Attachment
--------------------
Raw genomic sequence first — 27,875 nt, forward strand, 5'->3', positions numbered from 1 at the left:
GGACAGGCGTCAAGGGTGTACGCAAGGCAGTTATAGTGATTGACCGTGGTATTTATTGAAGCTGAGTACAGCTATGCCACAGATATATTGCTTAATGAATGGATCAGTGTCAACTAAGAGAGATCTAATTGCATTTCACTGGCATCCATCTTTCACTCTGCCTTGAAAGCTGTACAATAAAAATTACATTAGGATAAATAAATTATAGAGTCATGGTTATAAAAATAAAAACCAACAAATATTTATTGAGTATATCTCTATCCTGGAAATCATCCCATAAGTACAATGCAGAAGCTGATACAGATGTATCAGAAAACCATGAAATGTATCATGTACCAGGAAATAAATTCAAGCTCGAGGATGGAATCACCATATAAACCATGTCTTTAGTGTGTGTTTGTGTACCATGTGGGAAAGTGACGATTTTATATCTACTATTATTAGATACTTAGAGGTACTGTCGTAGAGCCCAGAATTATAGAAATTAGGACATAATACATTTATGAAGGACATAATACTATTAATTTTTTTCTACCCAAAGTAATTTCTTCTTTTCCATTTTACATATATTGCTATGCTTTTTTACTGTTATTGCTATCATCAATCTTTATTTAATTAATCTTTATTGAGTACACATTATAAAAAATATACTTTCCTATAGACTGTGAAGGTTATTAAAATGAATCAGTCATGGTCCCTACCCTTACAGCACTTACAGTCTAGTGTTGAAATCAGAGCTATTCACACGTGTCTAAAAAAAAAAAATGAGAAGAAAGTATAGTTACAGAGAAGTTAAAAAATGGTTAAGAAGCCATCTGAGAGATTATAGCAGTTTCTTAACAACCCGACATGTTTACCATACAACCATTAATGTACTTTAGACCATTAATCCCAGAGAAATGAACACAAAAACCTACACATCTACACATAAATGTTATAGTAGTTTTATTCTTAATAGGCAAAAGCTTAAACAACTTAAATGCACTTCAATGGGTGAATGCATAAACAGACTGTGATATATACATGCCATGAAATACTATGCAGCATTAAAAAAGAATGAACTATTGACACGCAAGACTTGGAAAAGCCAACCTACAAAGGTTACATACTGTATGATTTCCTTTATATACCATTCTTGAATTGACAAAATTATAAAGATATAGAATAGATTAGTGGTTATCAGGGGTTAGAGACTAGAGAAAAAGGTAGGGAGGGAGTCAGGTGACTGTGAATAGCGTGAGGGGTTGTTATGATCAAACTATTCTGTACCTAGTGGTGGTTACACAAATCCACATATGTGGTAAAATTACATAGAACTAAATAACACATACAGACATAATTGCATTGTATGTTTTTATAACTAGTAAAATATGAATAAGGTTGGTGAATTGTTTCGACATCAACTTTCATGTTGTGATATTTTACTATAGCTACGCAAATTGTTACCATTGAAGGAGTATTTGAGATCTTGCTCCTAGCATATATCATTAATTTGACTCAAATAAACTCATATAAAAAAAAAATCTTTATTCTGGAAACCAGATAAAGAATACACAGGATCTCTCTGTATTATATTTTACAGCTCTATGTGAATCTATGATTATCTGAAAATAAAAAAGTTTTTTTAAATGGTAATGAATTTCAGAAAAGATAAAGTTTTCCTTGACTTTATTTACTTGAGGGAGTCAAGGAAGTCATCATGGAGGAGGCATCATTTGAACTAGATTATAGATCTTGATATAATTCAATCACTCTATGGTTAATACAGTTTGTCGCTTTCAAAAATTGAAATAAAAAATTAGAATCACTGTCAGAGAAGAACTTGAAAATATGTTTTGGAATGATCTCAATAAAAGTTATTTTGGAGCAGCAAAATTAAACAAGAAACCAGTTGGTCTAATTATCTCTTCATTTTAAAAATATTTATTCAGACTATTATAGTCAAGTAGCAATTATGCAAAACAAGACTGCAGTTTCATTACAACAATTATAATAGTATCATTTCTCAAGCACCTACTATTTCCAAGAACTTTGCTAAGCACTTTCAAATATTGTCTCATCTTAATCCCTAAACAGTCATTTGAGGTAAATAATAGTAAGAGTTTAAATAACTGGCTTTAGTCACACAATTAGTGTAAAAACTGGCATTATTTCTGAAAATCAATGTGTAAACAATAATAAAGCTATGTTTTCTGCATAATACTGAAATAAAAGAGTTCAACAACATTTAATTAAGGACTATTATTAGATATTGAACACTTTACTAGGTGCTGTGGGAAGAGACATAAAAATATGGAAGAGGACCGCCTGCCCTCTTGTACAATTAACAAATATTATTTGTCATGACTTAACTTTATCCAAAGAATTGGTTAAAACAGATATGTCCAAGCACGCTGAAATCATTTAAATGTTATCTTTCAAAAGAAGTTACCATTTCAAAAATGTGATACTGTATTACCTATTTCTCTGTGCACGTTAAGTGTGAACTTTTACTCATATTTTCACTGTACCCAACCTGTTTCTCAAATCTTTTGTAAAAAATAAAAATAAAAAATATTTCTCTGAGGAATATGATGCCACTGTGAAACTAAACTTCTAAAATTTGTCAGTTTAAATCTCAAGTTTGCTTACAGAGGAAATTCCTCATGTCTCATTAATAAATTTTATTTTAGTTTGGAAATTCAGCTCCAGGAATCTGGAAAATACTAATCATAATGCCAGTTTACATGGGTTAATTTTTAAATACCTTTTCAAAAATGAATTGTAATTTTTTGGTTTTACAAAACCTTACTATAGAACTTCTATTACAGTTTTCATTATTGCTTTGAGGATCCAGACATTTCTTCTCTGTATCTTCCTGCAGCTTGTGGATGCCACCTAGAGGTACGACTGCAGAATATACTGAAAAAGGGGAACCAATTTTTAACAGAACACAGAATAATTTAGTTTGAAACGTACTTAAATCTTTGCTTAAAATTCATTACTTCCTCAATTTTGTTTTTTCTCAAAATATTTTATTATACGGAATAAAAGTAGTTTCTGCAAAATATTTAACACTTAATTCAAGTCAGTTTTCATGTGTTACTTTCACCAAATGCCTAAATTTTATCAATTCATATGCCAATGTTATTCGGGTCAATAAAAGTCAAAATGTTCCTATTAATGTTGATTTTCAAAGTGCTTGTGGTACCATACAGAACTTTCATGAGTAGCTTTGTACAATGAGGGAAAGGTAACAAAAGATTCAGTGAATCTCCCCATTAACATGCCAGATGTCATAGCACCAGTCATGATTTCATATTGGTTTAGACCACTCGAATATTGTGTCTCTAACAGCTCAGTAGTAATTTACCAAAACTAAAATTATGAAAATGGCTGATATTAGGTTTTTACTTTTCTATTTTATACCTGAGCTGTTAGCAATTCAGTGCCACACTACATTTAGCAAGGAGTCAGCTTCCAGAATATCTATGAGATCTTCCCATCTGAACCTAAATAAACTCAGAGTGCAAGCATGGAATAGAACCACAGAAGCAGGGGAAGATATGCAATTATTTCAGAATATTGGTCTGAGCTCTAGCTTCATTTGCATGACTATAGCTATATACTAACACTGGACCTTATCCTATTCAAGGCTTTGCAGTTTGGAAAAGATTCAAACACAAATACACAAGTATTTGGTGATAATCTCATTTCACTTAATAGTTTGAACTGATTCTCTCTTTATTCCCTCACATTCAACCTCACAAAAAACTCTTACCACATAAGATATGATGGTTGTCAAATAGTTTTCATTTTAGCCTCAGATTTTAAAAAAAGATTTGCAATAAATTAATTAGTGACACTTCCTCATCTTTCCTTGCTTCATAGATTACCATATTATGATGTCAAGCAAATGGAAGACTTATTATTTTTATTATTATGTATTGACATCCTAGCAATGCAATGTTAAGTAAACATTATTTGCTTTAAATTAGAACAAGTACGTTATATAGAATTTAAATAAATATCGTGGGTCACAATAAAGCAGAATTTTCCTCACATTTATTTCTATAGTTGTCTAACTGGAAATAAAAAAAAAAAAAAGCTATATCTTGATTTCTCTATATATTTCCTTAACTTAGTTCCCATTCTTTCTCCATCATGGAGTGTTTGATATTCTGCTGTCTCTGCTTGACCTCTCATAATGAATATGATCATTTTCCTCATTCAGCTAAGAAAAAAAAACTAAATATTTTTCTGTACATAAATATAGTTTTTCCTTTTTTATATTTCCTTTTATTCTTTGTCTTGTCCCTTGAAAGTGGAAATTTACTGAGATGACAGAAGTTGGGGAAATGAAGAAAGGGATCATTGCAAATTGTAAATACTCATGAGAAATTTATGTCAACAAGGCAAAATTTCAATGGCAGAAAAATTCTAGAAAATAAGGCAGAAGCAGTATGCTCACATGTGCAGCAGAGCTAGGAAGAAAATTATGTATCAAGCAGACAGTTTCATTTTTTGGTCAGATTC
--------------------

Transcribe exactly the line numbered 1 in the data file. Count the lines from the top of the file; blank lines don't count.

Raw genomic sequence first — 27,875 nt, forward strand, 5'->3', positions numbered from 1 at the left: